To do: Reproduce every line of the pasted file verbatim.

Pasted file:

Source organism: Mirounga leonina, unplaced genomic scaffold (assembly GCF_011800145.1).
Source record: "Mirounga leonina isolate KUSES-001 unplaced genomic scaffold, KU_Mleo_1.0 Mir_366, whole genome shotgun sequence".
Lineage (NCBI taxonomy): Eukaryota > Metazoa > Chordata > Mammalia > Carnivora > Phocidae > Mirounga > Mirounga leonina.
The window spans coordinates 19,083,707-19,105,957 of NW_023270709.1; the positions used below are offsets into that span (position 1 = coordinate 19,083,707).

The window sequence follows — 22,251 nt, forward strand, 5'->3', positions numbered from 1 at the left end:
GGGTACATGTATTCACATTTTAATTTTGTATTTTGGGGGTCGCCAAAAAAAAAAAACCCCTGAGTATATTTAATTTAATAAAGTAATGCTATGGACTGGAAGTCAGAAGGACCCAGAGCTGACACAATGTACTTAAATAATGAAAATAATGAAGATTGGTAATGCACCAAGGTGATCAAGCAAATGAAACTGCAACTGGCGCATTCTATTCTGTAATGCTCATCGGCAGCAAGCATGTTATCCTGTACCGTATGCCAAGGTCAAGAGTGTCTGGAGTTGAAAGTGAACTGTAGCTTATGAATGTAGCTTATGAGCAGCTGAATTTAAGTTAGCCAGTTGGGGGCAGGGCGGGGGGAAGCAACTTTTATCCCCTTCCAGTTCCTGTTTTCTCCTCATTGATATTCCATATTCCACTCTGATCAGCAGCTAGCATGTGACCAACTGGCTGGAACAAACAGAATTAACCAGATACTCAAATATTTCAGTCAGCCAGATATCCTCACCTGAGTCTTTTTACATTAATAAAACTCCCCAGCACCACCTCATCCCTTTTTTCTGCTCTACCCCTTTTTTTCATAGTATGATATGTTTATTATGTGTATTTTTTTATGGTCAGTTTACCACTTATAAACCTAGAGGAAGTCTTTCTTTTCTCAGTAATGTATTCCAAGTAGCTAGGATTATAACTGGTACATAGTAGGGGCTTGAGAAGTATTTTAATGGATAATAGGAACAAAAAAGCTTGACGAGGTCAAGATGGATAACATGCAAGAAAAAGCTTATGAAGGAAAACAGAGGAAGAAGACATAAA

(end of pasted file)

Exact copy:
Source organism: Mirounga leonina, unplaced genomic scaffold (assembly GCF_011800145.1).
Source record: "Mirounga leonina isolate KUSES-001 unplaced genomic scaffold, KU_Mleo_1.0 Mir_366, whole genome shotgun sequence".
Lineage (NCBI taxonomy): Eukaryota > Metazoa > Chordata > Mammalia > Carnivora > Phocidae > Mirounga > Mirounga leonina.
The window spans coordinates 19,083,707-19,105,957 of NW_023270709.1; the positions used below are offsets into that span (position 1 = coordinate 19,083,707).

The window sequence follows — 22,251 nt, forward strand, 5'->3', positions numbered from 1 at the left end:
GGGTACATGTATTCACATTTTAATTTTGTATTTTGGGGGTCGCCAAAAAAAAAAAACCCCTGAGTATATTTAATTTAATAAAGTAATGCTATGGACTGGAAGTCAGAAGGACCCAGAGCTGACACAATGTACTTAAATAATGAAAATAATGAAGATTGGTAATGCACCAAGGTGATCAAGCAAATGAAACTGCAACTGGCGCATTCTATTCTGTAATGCTCATCGGCAGCAAGCATGTTATCCTGTACCGTATGCCAAGGTCAAGAGTGTCTGGAGTTGAAAGTGAACTGTAGCTTATGAATGTAGCTTATGAGCAGCTGAATTTAAGTTAGCCAGTTGGGGGCAGGGCGGGGGGAAGCAACTTTTATCCCCTTCCAGTTCCTGTTTTCTCCTCATTGATATTCCATATTCCACTCTGATCAGCAGCTAGCATGTGACCAACTGGCTGGAACAAACAGAATTAACCAGATACTCAAATATTTCAGTCAGCCAGATATCCTCACCTGAGTCTTTTTACATTAATAAAACTCCCCAGCACCACCTCATCCCTTTTTTCTGCTCTACCCCTTTTTTTCATAGTATGATATGTTTATTATGTGTATTTTTTTATGGTCAGTTTACCACTTATAAACCTAGAGGAAGTCTTTCTTTTCTCAGTAATGTATTCCAAGTAGCTAGGATTATAACTGGTACATAGTAGGGGCTTGAGAAGTATTTTAATGGATAATAGGAACAAAAAAGCTTGACGAGGTCAAGATGGATAACATGCAAGAAAAAGCTTATGAAGGAAAACAGAGGAAGAAGACATAAA